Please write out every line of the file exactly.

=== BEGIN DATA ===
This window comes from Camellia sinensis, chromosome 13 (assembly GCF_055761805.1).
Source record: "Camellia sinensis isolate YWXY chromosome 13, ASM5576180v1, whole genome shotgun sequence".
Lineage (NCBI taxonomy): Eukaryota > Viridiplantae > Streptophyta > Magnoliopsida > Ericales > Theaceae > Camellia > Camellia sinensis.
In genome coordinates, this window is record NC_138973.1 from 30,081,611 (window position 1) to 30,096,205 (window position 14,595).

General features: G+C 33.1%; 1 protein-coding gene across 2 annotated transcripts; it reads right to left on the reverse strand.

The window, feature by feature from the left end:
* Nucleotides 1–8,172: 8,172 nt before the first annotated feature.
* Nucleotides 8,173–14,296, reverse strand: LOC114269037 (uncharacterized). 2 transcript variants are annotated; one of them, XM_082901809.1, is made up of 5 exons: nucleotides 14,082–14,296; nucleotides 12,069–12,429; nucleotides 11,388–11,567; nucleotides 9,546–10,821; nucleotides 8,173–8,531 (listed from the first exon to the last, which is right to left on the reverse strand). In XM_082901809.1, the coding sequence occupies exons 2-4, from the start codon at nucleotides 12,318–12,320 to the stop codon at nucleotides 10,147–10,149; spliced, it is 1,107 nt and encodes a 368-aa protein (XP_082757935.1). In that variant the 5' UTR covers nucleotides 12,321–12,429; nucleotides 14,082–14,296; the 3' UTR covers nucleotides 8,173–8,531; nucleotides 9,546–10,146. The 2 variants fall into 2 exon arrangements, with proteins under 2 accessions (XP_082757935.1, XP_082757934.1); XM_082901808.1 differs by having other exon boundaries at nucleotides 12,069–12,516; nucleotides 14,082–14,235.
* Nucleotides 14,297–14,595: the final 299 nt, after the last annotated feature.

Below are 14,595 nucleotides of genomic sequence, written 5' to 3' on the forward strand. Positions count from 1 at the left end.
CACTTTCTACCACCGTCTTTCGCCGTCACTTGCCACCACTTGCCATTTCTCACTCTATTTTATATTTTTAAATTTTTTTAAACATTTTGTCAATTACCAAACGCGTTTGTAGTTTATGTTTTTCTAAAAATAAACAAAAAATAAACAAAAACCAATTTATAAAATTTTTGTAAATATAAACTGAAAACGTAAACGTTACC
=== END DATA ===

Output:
This window comes from Camellia sinensis, chromosome 13 (assembly GCF_055761805.1).
Source record: "Camellia sinensis isolate YWXY chromosome 13, ASM5576180v1, whole genome shotgun sequence".
Lineage (NCBI taxonomy): Eukaryota > Viridiplantae > Streptophyta > Magnoliopsida > Ericales > Theaceae > Camellia > Camellia sinensis.
In genome coordinates, this window is record NC_138973.1 from 30,081,611 (window position 1) to 30,096,205 (window position 14,595).

General features: G+C 33.1%; 1 protein-coding gene across 2 annotated transcripts; it reads right to left on the reverse strand.

The window, feature by feature from the left end:
* Nucleotides 1–8,172: 8,172 nt before the first annotated feature.
* Nucleotides 8,173–14,296, reverse strand: LOC114269037 (uncharacterized). 2 transcript variants are annotated; one of them, XM_082901809.1, is made up of 5 exons: nucleotides 14,082–14,296; nucleotides 12,069–12,429; nucleotides 11,388–11,567; nucleotides 9,546–10,821; nucleotides 8,173–8,531 (listed from the first exon to the last, which is right to left on the reverse strand). In XM_082901809.1, the coding sequence occupies exons 2-4, from the start codon at nucleotides 12,318–12,320 to the stop codon at nucleotides 10,147–10,149; spliced, it is 1,107 nt and encodes a 368-aa protein (XP_082757935.1). In that variant the 5' UTR covers nucleotides 12,321–12,429; nucleotides 14,082–14,296; the 3' UTR covers nucleotides 8,173–8,531; nucleotides 9,546–10,146. The 2 variants fall into 2 exon arrangements, with proteins under 2 accessions (XP_082757935.1, XP_082757934.1); XM_082901808.1 differs by having other exon boundaries at nucleotides 12,069–12,516; nucleotides 14,082–14,235.
* Nucleotides 14,297–14,595: the final 299 nt, after the last annotated feature.

Below are 14,595 nucleotides of genomic sequence, written 5' to 3' on the forward strand. Positions count from 1 at the left end.
CACTTTCTACCACCGTCTTTCGCCGTCACTTGCCACCACTTGCCATTTCTCACTCTATTTTATATTTTTAAATTTTTTTAAACATTTTGTCAATTACCAAACGCGTTTGTAGTTTATGTTTTTCTAAAAATAAACAAAAAATAAACAAAAACCAATTTATAAAATTTTTGTAAATATAAACTGAAAACGTAAACGTTACC